A recent decision of the Fair Work Commission raised the significance of having a thoroughly detailed drug and alcohol policy in place, which clearly identifies conduct that will or will not be tolerated, and the ramifications of breaching the policy.


In Shane Clayton v Coles Group Supply Chain Pty Ltd [2016] FWC 4724 (Coles), Mr Clayton lodged an unfair dismissal claim in relation to his employment in the operation of various forms of manual handling equipment.  Mr Clayton’s role required him to hold a high risk license.

In January 2016, Mr Clayton was involved in a forklift incident at work with another employee.  While there was no damage to persons or property, and it was agreed that Mr Clayton was not at fault, he and several other employees undertook an on-site oral fluid drug test.  The results found THC in his blood and indicated that it was most likely Mr Clayton had taken cannabis the morning of the incident.  However, the results did not demonstrate any evidence that Mr Clayton’s performance was impaired.  While Mr Clayton did not dispute smoking cannabis, he disputed the timing of the allegation, and claimed he consumed the illicit substance the evening prior to the incident.

After a disciplinary meeting in February 2016, Mr Clayton was dismissed without notice on the basis of a breach of Coles’ drug and alcohol policy.  Under Coles’ Code of Conduct, which underpinned the policy in question, the company had a zero tolerance for illicit drugs.  The policy also allowed for disciplinary action  to commence in the case of a breach (including termination), as each employee was required to be ‘fit for duty’ and the presence of drugs or alcohol in their system did not equate to being fit for duty.  Accordingly, in line with the Code of Conduct and Managing Team Member Performance and Behaviour guidelines, Mr Clayton was dismissed.

Mr Clayton argued his dismissal was unfair on the grounds of:

  • his breach of the policy not being a wilful, substantial or deliberate disobedience, particularly as he was allegedly advised during his induction training that he only needed to ensure he did not smoke marijuana within 3 to 6 hours of beginning his shift (which he did not do);
  • the testing results allegedly being potentially flawed;
  • his consumption of cannabis was linked to workplace stress and formed part of his strategy to manage his stress; and
  • Coles allegedly failing to consider alternatives to dismissal.


In determining whether the dismissal was harsh, unjust or unreasonable, the Commission applied the principles of the Full Bench decision in Harbour City Ferries Pty Ltd v Toms (Toms).  In Toms, it was held that a zero tolerance of drugs or alcohol in a company’s policy may be reasonable.  It also decided that a failure to comply with the policy would give heavy weight in concluding whether there was a valid reason for dismissal or not.  In light of this, and deeming Mr Clayton’s conduct as reckless and misleading to Coles, the Commission hence found that a failure to comply with the company’s drug and alcohol policy was deemed a valid reason for dismissal and was not harsh, unjust or unreasonable.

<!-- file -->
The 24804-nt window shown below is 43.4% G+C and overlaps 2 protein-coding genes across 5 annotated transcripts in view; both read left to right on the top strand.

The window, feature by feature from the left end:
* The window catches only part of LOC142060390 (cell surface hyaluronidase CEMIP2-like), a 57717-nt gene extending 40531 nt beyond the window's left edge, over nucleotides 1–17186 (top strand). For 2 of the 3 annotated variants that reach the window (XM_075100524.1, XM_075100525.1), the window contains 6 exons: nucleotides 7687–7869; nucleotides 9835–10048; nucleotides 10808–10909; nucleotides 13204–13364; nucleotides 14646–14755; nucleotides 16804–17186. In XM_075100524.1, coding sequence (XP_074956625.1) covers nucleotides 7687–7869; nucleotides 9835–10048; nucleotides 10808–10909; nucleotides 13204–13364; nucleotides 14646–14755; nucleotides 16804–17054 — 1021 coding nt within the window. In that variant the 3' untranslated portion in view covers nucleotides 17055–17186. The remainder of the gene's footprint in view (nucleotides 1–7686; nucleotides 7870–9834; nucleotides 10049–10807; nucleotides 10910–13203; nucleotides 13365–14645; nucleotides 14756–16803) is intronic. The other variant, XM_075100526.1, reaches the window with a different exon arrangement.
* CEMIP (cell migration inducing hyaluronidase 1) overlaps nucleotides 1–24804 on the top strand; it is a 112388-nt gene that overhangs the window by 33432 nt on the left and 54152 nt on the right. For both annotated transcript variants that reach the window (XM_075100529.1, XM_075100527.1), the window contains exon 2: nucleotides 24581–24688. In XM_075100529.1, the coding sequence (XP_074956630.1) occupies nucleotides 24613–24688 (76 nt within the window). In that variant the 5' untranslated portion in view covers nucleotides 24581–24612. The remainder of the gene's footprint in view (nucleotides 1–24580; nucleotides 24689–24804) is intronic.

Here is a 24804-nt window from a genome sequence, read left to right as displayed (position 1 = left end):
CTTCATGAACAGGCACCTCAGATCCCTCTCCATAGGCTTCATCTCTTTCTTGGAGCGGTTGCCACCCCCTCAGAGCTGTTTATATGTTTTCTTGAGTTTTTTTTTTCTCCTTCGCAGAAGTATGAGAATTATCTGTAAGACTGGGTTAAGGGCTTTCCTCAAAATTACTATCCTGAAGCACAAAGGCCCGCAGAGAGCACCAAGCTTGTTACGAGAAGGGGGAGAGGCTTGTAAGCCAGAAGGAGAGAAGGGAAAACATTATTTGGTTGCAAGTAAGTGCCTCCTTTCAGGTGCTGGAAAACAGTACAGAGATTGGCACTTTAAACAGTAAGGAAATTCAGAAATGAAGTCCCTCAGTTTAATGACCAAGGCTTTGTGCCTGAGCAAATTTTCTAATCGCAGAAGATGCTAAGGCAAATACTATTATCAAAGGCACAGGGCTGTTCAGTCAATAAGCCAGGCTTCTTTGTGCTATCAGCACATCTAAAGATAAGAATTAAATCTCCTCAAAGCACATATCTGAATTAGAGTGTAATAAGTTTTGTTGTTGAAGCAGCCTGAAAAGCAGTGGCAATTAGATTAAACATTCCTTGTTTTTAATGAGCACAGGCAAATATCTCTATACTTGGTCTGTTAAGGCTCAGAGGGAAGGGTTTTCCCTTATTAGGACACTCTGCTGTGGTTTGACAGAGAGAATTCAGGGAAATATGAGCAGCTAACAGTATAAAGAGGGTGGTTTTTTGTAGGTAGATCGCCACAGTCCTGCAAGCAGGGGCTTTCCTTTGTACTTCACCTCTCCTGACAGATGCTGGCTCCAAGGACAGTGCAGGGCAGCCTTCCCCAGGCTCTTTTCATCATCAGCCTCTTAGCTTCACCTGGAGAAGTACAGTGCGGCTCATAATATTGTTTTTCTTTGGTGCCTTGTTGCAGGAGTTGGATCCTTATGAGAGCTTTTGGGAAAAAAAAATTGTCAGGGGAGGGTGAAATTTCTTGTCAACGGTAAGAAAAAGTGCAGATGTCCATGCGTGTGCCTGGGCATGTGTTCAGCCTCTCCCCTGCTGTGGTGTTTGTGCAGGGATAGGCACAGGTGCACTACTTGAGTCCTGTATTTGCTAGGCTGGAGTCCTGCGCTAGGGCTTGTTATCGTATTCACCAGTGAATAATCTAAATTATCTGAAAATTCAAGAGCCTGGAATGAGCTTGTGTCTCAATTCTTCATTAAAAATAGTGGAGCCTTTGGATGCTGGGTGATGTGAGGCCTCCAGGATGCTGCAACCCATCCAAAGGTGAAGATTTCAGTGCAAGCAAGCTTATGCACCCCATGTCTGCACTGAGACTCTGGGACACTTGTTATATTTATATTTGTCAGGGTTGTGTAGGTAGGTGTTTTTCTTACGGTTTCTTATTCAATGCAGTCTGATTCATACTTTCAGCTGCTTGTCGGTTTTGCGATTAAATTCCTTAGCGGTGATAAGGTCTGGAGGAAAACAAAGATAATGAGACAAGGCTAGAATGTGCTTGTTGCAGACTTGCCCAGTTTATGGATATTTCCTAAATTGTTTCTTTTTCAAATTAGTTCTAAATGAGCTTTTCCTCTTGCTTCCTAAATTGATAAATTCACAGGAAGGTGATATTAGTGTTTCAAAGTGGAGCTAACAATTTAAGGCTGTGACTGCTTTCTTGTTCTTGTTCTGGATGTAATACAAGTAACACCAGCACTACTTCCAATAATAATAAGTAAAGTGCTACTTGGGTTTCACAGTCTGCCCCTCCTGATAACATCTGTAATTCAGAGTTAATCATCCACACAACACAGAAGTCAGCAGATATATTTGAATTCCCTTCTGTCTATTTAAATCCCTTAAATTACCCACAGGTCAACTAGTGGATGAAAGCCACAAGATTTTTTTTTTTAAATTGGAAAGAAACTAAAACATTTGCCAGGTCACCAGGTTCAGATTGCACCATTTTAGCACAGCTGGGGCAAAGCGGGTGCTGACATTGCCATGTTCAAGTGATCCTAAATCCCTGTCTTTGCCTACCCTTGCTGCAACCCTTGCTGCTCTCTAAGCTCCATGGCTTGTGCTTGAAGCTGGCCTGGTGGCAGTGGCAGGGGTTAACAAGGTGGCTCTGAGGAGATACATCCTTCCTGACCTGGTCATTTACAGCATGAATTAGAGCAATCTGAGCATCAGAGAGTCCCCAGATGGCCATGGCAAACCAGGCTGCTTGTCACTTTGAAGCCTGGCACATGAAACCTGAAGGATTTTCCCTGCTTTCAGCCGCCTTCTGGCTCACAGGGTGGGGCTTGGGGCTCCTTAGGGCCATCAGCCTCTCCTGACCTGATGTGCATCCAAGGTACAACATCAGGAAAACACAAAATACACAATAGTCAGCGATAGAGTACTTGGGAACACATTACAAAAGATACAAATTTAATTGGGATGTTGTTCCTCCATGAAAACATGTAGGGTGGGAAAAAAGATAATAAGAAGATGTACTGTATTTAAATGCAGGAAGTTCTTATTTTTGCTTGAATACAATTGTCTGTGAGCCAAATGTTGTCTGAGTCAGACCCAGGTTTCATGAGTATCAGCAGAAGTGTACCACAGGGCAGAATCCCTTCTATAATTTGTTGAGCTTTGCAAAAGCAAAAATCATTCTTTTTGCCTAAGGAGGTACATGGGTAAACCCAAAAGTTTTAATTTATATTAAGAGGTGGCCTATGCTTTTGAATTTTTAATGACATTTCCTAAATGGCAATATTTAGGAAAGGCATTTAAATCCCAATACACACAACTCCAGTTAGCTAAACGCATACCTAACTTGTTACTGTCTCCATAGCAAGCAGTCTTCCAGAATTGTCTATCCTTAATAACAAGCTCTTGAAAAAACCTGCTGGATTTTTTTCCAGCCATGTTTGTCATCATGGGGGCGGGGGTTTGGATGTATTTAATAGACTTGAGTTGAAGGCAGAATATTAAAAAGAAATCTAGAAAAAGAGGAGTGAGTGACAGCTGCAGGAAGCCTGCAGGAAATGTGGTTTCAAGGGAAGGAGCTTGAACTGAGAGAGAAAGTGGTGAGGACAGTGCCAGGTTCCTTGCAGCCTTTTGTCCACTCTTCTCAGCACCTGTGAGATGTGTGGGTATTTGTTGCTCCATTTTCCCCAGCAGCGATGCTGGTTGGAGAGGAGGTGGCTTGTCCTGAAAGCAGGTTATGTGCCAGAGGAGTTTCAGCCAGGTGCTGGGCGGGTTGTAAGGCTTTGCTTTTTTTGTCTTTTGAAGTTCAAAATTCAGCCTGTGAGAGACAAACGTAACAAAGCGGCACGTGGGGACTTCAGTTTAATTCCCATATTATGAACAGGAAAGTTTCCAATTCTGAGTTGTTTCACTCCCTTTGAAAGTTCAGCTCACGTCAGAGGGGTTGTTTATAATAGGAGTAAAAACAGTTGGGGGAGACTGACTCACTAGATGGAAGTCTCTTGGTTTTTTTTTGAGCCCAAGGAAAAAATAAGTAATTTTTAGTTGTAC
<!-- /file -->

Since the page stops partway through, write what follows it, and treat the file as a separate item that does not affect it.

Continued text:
Lessons for employers

Employers should be aware that it is reasonable to dismiss employees found under the influence of drugs or alcohol despite showing no impairment.  Employers should ensure their company’s drug and alcohol policies are:

  • well-drafted – this includes stipulating what is considered as acceptable and unacceptable behaviour, and what may be done in instances of such unacceptable behaviour, including any forms of disciplinary behaviour such as dismissal;
  • clearly communicated to all staff – this may involve circulating the policy, holding briefings or meetings regarding the policy and offering employees the opportunity to clarify any queries; and
  • consistent – meaning that the information around the application of the policy is consistent.  In this case, the Commission did not accept Mr O’Sullivan’s allegation that he was informed during his induction training that he only needed to ensure he did not smoke marijuana within 3 to 6 hours of beginning his shift.  Instead, the Commission accepted Coles’ contention that its induction training directly mirrored what was stated in the policy (a zero-tolerance policy).

Author: Stamatina Theodorakopoulos



Charles Power, Partner
T: +61 3 9321 9942
E: charles.power@holdingredlich.com


Stephen Trew, Managing Partner, Sydney
T: +61 2 8083 0439
E: stephen.trew@holdingredlich.com

Michael Selinger, Partner
T: +61 2 8083 0430
E: michael.selinger@holdingredlich.com


Rachel Drew, Partner
T: +61 7 3135 0617

Justine Ansell, Special Counsel, Brisbane
T: +61 7 3135 0507
E: justine.ansell@holdingredlich.com


The information in this publication is of a general nature and is not intended to address the circumstances of any particular individual or entity. Although we endeavour to provide accurate and timely information, we do not guarantee that the information in this publication is accurate at the date it is received or that it will continue to be accurate in the future. We are not responsible for the information of any source to which a link is provided or reference is made and exclude all liability in connection with use of these sources.

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